THE organiser of a huge Pride event has accused council staff of homophobia after posters promoting the event were pulled down.

Betty Gallacher is chairman of Bourne Out LGBT, which is organising Eastbourne Pride tomorrow.

Last week she decided to place 20 posters around the town promoting the event.

But she says 12 hours later, a member of staff from East Sussex County Council demanded they be taken down.

Ms Gallacher refused and the council removed them.

She now says: “I can smell homophobia all over this one.

“Why? Because posters put in the same place promoting a fun fair had been there for three weeks.

“Why did the council allow those posters to stay up but demanded mine come down immediately.

“When the council worker called she was rude and aggressive. I am appalled.”

Ms Gallacher expects more than 3,000 visitors to be at Eastbourne Pride, on Princes Park.

She said: “All we were trying to do was raise awareness of what we are doing on Saturday.

“We have made great inroads in recent years to raise awareness of the LGBT community locally.

“Why should we be told we can’t have posters up when the fun fair organisers are allowed?

“Just because our event is for the LGBT community doesn’t mean that we should be treated as second class citizens.”

A spokesman for East Sussex County Council Highways defended the action.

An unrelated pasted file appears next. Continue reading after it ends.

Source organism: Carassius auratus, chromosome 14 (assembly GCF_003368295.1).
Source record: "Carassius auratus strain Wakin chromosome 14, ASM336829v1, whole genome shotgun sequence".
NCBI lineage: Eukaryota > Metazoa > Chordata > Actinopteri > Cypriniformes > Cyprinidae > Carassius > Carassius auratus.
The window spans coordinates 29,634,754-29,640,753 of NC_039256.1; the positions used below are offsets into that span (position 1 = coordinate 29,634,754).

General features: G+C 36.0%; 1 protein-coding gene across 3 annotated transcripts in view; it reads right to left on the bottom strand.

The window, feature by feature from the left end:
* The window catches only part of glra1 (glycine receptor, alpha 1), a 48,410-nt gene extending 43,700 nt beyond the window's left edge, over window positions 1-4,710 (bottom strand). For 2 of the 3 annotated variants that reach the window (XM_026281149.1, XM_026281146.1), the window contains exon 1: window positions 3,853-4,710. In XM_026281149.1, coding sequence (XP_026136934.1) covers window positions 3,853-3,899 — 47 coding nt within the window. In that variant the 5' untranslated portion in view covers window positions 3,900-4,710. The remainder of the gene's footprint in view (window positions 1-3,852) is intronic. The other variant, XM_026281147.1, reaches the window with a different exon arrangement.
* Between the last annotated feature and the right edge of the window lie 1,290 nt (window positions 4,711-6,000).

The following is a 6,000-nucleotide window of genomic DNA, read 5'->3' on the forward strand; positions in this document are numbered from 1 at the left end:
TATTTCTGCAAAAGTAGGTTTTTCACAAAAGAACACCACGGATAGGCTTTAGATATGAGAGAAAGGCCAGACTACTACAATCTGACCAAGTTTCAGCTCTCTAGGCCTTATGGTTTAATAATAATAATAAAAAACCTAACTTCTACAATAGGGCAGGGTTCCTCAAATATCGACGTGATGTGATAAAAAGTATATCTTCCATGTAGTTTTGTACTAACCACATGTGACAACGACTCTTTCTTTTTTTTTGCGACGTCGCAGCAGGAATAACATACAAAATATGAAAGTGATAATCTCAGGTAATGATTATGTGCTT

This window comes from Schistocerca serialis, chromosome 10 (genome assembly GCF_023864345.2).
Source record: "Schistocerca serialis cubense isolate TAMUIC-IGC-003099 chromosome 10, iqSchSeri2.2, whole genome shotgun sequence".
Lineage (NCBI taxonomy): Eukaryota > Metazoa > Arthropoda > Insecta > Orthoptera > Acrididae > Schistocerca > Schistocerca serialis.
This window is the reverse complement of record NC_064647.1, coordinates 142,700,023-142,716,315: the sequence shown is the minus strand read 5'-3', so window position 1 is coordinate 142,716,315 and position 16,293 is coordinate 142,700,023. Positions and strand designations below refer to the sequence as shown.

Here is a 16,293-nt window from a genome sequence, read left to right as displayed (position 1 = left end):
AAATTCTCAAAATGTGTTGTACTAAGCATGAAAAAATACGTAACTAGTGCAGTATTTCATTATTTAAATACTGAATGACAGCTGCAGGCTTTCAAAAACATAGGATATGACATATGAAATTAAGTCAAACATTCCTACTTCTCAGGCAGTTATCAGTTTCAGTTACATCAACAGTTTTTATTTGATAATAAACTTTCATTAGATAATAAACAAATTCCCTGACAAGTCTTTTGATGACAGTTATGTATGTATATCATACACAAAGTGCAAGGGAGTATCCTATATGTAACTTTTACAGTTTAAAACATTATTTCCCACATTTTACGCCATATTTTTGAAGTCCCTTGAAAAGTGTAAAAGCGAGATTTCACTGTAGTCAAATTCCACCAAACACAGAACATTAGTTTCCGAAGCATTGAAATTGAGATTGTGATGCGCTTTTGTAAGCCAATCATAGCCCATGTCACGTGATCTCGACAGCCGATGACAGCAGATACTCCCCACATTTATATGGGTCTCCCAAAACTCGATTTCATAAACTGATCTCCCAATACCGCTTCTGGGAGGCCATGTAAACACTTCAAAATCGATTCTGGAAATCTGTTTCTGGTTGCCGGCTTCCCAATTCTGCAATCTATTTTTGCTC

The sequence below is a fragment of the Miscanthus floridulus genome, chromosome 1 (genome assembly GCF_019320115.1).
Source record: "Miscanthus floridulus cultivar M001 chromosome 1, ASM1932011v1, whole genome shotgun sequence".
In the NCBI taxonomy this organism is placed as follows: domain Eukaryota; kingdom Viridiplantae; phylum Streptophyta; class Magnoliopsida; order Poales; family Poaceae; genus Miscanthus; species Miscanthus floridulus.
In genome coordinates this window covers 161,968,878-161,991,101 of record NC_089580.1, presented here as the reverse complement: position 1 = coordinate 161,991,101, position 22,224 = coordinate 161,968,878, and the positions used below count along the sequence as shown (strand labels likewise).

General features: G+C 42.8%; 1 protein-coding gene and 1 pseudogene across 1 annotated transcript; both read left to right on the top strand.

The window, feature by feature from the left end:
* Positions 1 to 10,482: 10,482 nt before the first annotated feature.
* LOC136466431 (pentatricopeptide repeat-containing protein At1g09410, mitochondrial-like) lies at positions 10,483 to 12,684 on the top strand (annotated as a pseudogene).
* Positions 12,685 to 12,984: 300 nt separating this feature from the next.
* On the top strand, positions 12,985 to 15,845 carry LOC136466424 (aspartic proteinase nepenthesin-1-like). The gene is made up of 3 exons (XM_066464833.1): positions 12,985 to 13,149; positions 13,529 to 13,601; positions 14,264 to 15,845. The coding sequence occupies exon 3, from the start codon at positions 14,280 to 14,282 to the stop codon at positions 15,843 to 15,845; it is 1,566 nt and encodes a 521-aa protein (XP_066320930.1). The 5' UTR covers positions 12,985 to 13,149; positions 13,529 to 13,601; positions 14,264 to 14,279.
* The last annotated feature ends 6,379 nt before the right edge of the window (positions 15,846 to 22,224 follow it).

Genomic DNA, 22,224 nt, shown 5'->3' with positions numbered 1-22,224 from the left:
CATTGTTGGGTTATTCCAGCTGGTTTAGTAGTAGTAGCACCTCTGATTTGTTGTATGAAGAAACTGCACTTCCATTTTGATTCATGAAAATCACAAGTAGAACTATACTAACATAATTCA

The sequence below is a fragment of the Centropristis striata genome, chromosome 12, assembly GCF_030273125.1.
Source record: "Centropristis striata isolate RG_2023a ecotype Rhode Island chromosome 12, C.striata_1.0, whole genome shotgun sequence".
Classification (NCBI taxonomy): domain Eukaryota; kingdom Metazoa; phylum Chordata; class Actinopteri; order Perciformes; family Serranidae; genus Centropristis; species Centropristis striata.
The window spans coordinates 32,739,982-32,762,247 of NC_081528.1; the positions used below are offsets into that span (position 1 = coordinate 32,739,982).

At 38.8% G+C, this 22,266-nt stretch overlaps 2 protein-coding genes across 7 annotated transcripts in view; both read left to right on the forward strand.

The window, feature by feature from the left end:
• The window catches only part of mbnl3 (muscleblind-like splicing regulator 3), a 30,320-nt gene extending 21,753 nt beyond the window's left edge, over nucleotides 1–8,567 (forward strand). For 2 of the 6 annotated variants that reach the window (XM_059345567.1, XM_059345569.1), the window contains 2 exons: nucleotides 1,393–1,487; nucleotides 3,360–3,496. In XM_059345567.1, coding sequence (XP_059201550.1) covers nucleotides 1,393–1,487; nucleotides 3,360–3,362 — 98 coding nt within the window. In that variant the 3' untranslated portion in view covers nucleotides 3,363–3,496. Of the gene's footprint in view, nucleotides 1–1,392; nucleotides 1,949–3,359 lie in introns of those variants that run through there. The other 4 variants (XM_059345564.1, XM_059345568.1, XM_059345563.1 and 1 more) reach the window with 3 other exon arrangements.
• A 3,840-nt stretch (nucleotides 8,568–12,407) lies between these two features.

He said: “Where signs can be placed depends on a number of factors but we do not allow them to be attached to safety railings under any circumstances as this could affect visibility and safety of pedestrians crossing the road.

“We did contact the organisers of the event to give them the opportunity to move their signs from the safety railings, which is not something we would usually do, but were left with no option but to remove them ourselves.

“We would be more than happy to discuss directly with the organisers of Eastbourne Pride alternative locations where the signs can be posted.”

Ms Gallacher said that Pride is “a win win for Eastbourne.”

She added: “People will come in to the town from afar and they will book hotel rooms and they will spend money here.

“There are still issues for some people coming out as LGBT, and this is something we can help with.”